The bottle was created to hold five different scents from the Louis Vuitton Les Extraits perfume collection, which is meant to capture "liberation" and "absolute movement".
"I wanted to approach the project from a sculptural point of view, to bring something different to perfume," Gehry said.
"It's not a finished geometric form, it's just movement – visual movement with the added interest of ephemerality."
For the bottle's crinkled cap, Gehry took a sheet of aluminium and sculpted it into a twisting, blossoming flower that sits on top of the flacon.
The architect employed a similar technique for a crinkled gold bottle he made to mark the 150th anniversary of Hennessy X.O.
Gehry wanted the shape to embody the spirit of sailing, an activity that the architect is widely known to love.
"When you sail, on the ocean or elsewhere, there is a very intimate relationship between the skipper at the helm and the wind, and the visual impression it creates," Gehry explained.
"The sail moves gently, the air moves and you just try to keep steady – there's an idea of movement, but it's not the same as with a racecar."
Gehry's design for the Louis Vuitton Foundation in Paris, which is formed of twelve curving sails and 3,600 glass panels was directly used to inform the design.
The bottle is meant to represent the thirteenth sail of the building.
"Reproducing, through micro-architecture, the bulge of a boat’s sail, seafaring, hair blowing in the wind, Les Extraits Collection evokes the thirteenth sail," said the brand.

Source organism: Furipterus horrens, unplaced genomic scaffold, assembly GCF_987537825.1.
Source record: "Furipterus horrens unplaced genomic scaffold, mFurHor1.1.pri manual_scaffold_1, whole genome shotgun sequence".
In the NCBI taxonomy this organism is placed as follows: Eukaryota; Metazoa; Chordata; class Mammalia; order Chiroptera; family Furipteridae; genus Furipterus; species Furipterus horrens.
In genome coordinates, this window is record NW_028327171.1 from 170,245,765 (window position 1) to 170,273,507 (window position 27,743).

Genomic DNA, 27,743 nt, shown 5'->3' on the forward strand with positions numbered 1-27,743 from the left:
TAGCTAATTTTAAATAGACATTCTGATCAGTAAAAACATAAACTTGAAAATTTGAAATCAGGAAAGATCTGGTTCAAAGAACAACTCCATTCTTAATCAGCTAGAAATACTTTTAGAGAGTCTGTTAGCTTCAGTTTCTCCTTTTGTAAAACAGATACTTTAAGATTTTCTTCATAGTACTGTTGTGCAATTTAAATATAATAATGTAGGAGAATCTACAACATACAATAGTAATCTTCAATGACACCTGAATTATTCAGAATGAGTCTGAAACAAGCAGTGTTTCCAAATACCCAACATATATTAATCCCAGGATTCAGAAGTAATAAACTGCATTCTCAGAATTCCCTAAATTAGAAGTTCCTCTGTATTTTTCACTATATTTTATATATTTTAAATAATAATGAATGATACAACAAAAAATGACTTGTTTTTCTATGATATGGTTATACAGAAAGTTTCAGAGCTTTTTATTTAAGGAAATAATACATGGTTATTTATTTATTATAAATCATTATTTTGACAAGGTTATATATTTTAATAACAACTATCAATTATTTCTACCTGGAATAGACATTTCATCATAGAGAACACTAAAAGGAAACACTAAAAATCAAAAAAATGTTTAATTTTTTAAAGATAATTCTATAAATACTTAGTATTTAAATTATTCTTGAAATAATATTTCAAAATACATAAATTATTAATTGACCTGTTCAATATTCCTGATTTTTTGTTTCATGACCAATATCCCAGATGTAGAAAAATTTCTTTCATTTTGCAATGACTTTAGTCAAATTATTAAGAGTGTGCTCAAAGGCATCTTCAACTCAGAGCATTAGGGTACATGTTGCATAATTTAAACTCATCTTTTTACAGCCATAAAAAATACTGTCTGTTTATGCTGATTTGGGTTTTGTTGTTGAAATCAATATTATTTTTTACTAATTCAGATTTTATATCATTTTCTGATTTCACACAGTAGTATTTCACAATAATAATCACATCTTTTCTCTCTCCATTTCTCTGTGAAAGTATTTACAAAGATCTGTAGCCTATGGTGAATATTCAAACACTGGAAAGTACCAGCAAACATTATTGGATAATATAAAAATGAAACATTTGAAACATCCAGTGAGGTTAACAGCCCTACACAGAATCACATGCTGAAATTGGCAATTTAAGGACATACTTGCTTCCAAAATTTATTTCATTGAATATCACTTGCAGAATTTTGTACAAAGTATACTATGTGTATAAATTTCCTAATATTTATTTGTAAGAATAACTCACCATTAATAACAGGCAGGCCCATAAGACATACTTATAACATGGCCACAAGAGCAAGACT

"The Les Extraits Collection bottle reproduces, without imitating, the tension of those twelve sails."
The Louis Vuitton logo is embossed on the side of the bottle, along with the name of the perfume.
The refillable bottles house five different perfumes created by Louis Vuitton's master perfumer Jacques Cavallier Belletrud. The fragrances are called dancing blossom, cosmic cloud, rhapsody symphony and stellar times.
Each of the bottles in the Les Extraits collection is packaged in a cylindrical white box with a slightly sloped top.
Gehry is one of the world's most respected architects. He is the recipient of the Pritzker Architecture Prize, America's Presidential Medal of Freedom and Japan's Praemium Imperiale, among other accolades.
He has a long history of designing for Louis Vuitton. For Louis Vuitton Maison Seoul, he added a stack of sweeping glass sails on top of the white stone building.
Sailing has inspired many of Gehry's past designs. In 2015 he created a wooden sailing yacht called Foggy for his own personal use.
Photography is by Florian Joye.